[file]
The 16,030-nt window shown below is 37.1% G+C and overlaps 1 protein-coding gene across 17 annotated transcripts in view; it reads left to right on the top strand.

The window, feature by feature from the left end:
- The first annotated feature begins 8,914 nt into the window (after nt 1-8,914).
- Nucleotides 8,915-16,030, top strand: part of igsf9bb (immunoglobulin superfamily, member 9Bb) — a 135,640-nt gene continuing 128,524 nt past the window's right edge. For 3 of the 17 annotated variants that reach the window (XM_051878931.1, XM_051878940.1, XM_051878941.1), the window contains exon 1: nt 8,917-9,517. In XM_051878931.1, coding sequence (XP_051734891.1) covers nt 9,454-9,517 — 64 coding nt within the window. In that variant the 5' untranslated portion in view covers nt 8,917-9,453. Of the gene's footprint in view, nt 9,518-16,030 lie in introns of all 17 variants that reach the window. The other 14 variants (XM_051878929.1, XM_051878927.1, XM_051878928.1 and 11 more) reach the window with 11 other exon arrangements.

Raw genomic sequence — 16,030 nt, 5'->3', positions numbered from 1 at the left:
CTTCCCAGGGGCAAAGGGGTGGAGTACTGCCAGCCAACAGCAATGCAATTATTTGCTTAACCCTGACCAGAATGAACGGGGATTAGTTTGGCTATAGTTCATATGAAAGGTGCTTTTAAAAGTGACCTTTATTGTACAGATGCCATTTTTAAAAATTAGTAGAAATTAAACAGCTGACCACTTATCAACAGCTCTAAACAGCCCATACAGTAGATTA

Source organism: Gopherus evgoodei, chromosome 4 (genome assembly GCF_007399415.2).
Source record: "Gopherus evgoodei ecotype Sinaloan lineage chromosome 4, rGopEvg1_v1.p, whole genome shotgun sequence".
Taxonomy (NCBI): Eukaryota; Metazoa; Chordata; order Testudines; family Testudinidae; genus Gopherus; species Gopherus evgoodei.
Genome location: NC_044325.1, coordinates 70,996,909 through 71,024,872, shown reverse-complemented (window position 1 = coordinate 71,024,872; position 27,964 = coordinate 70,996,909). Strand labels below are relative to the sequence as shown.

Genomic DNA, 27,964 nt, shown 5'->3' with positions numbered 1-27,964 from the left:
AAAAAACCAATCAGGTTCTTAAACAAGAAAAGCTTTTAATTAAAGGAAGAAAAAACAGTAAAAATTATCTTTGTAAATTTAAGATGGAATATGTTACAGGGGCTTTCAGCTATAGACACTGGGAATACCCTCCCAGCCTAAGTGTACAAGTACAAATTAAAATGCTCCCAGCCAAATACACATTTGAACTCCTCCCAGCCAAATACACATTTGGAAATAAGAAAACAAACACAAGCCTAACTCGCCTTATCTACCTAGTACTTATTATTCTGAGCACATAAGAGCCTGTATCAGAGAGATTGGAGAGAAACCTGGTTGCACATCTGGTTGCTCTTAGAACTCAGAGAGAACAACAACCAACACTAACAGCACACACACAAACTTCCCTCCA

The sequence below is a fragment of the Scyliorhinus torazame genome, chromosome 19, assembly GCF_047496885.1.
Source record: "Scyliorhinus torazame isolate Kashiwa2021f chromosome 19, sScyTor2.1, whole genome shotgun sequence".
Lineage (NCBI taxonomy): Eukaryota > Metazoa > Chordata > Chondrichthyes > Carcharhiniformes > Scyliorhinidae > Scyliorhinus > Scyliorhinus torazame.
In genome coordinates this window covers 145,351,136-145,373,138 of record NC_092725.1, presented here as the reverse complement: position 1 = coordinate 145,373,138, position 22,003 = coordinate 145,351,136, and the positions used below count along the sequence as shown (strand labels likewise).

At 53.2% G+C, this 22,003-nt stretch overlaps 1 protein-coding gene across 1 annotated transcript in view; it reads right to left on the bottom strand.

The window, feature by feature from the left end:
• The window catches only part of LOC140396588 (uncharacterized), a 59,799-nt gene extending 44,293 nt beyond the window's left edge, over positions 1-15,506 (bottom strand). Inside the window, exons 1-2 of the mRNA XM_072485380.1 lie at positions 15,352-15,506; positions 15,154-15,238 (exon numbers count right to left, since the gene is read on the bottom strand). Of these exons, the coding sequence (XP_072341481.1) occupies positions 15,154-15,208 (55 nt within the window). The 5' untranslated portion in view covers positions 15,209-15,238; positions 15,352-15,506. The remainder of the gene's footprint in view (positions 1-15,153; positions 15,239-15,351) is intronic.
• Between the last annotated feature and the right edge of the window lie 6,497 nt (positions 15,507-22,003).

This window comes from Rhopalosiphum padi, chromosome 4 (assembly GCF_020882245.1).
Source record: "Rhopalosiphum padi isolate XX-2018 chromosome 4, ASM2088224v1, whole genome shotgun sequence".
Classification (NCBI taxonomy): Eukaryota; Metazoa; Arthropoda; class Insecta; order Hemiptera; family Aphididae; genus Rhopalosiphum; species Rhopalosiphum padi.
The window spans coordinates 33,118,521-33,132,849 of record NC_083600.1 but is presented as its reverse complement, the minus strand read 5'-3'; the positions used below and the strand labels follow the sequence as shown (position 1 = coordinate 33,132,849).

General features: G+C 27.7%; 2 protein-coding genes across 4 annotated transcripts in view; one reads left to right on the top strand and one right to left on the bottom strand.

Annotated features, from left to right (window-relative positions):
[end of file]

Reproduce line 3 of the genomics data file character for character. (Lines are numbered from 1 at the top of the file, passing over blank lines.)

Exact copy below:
- The first annotated feature begins 8,914 nt into the window (after nt 1-8,914).